Thursday, June 04, 2009
Freedom of contract mean we get to buy and sell goods with anyone we choose, for whatever reasons we want to. That right to choose means the right to discriminate against certain folks we don't want to buy from, or in favor of those we do. So it's right for Hugh or anyone else to try to persuade us not to buy GM, and it's right for someone to try to persuade me not to buy Israeli products because they're sold by people who (the boycotter says) oppress others. And I'm free to agree or disagree. You're free to hire cute blondes (even Latvian blondes!) to try to persuade me to buy a Corvette, and my wife is free to persuade me to pay that blonde no nevermind or else it's the couch for me! Free markets work by persuasion.
What is the purpose of a boycott? Typically to change behavior of the people against whom you are boycotting. In his interview with Paul Rubin of White Bear Lake Superstore -- where both Hugh and NARN* have broadcast in the past -- Hugh argues that a successful boycott will get the government to divest of GM. He also argues that if the GM socialization is successful it will breed other socializations of private firms. But we cannot force them to do this: All we can do is to make the political calculation of the costs and benefits of socialization work in favor of divestment of GM and Chrysler. That does not require votes; adding $50 billion to a $1.8 trillion deficit isn't going to create any pain upon the White House. It will put pain on Paul Rubin; Hugh's calculation is that Paul's pain is a necessary cost to meet Hugh's goals.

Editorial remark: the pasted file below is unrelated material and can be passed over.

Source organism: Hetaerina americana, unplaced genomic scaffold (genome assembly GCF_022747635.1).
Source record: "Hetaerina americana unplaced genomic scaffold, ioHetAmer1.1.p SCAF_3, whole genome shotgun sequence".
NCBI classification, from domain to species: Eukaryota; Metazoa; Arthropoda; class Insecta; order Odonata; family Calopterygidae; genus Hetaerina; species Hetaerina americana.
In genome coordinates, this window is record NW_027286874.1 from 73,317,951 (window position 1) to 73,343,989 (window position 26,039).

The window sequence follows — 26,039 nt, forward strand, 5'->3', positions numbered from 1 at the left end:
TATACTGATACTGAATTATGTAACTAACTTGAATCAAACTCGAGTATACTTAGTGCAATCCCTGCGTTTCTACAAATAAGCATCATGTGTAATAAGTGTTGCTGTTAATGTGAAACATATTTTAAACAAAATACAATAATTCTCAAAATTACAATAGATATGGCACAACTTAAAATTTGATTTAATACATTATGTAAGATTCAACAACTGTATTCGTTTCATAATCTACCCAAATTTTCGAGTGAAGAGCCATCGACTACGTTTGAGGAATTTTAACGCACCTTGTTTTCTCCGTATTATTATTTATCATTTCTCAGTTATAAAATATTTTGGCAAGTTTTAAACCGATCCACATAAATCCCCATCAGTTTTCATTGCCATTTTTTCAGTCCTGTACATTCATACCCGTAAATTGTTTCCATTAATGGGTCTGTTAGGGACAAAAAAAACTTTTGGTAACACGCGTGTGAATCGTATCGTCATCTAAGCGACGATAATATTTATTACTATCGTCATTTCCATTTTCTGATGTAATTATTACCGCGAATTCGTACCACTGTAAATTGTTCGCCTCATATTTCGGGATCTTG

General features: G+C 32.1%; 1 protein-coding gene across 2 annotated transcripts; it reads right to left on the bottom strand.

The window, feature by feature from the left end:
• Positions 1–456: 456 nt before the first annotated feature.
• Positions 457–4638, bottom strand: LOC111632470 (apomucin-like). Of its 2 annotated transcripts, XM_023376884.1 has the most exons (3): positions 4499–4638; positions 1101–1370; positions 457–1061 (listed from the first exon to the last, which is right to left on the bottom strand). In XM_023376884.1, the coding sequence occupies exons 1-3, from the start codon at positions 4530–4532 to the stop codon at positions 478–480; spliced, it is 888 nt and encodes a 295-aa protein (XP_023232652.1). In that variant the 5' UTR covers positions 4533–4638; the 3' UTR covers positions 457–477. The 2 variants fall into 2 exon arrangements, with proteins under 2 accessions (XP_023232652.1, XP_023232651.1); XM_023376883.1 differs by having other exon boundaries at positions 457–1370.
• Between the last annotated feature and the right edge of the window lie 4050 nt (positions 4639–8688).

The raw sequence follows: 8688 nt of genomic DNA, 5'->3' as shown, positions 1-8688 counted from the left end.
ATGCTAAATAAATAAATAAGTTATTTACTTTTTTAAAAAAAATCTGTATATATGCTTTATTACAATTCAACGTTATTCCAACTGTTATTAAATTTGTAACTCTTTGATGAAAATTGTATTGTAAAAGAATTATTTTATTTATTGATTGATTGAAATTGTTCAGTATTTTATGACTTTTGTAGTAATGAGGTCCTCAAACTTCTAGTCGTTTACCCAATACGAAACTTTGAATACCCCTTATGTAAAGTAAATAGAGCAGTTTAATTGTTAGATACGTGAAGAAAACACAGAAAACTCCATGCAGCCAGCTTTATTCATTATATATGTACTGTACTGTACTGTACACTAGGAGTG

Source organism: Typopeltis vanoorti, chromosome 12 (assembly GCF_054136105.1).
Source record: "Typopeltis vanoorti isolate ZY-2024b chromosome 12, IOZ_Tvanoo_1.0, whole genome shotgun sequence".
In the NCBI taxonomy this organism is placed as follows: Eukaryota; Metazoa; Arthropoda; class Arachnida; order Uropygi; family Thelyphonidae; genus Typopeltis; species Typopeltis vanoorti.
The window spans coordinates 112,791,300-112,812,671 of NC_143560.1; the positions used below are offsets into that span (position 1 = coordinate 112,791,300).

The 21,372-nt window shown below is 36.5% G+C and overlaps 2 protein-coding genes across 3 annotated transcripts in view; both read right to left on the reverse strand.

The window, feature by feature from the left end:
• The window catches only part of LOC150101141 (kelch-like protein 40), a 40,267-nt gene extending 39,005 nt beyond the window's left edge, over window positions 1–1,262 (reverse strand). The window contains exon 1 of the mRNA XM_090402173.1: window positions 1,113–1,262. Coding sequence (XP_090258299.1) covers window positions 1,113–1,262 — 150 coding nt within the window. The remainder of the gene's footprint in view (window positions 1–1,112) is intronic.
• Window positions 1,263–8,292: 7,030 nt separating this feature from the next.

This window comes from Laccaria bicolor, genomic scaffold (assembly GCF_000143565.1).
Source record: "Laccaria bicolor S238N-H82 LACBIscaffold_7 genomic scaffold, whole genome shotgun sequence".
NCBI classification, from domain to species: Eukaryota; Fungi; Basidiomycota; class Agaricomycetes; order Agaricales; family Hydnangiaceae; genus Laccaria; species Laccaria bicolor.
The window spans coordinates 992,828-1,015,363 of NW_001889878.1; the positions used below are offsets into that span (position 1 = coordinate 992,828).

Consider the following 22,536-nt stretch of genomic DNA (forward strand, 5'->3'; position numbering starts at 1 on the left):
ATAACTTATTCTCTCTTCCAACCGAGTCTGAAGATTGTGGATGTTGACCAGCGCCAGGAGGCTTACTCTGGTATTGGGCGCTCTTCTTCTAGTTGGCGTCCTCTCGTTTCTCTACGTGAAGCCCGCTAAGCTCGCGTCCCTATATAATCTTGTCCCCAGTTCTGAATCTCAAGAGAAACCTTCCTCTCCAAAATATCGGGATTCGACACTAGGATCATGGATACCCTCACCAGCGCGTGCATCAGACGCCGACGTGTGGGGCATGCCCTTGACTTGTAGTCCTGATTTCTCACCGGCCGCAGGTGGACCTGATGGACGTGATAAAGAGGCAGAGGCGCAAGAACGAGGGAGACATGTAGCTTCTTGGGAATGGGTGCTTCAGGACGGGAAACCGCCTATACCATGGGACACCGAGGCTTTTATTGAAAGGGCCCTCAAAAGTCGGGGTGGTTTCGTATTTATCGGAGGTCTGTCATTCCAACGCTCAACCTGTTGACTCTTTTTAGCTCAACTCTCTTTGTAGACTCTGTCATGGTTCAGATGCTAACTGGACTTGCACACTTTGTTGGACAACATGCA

So how is it that Hugh's boycott will work? It's worth noting that the "Freedom Fries" boycott was estimated to reduce French imports to the U.S. by 15% and U.S. exports to France by 8%. Not too big an effect there. And the apartheid boycott of South Africa didn't do much good either. The boycott will make great radio and vociferious editorials, but the impact of them is unlikely to do much good. Particularly when the UAW and other union leaders will funnel millions in campaign contributions to keep the government money coming.
And lastly, what has happened at GM and Chrysler (the latter temporarily, though it will maintain a minority interest for the foreseeable future) is that the government is accepting a bigger share of the gains and losses those two places make in the market. The impact of losing the entire $50 billion invested in GM will be about $362 per taxpayer (there were about 138 million in 2007.) If more of us crowd Ford and Toyota the price of those cars go up; the GM and Chrysler lots will be more inviting thanks to elbow room and lower prices. Selling at a loss is not an issue for government, which can always tax to make up those losses. (It does for Amtrak already.) Socializing profits and losses -- I used that term in the first sentence for a reason -- means that using an economic means to make a political point will be ineffective because the losses are spread throughout the populace, not focused on the Obama team.
The boycott will make some people feel good. But if you want to stop the socialization of American business, take it out at the ballot box, not on the dealer caught in the middle.
*--Full disclosure: I have been part of those broadcasts in the past, but have not been at the Superstore since creating the Final Word segment of NARN.